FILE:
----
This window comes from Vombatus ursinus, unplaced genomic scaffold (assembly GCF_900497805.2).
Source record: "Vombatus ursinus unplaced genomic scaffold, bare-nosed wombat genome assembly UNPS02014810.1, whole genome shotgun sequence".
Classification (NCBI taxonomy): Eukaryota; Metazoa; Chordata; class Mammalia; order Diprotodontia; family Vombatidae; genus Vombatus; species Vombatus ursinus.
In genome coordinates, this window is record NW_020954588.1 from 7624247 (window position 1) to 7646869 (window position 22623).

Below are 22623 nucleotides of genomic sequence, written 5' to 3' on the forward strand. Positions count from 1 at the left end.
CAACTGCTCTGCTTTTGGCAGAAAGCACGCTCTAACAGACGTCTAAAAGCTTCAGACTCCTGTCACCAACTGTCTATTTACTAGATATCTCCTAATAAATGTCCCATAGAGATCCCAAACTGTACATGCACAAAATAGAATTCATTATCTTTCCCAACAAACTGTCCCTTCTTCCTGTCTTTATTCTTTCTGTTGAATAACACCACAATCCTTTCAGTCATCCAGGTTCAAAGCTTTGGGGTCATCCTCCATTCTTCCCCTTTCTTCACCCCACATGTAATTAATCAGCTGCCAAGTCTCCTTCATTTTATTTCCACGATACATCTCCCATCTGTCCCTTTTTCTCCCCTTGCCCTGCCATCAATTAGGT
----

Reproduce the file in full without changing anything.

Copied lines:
This window comes from Vombatus ursinus, unplaced genomic scaffold (assembly GCF_900497805.2).
Source record: "Vombatus ursinus unplaced genomic scaffold, bare-nosed wombat genome assembly UNPS02014810.1, whole genome shotgun sequence".
Classification (NCBI taxonomy): Eukaryota; Metazoa; Chordata; class Mammalia; order Diprotodontia; family Vombatidae; genus Vombatus; species Vombatus ursinus.
In genome coordinates, this window is record NW_020954588.1 from 7624247 (window position 1) to 7646869 (window position 22623).

Below are 22623 nucleotides of genomic sequence, written 5' to 3' on the forward strand. Positions count from 1 at the left end.
CAACTGCTCTGCTTTTGGCAGAAAGCACGCTCTAACAGACGTCTAAAAGCTTCAGACTCCTGTCACCAACTGTCTATTTACTAGATATCTCCTAATAAATGTCCCATAGAGATCCCAAACTGTACATGCACAAAATAGAATTCATTATCTTTCCCAACAAACTGTCCCTTCTTCCTGTCTTTATTCTTTCTGTTGAATAACACCACAATCCTTTCAGTCATCCAGGTTCAAAGCTTTGGGGTCATCCTCCATTCTTCCCCTTTCTTCACCCCACATGTAATTAATCAGCTGCCAAGTCTCCTTCATTTTATTTCCACGATACATCTCCCATCTGTCCCTTTTTCTCCCCTTGCCCTGCCATCAATTAGGT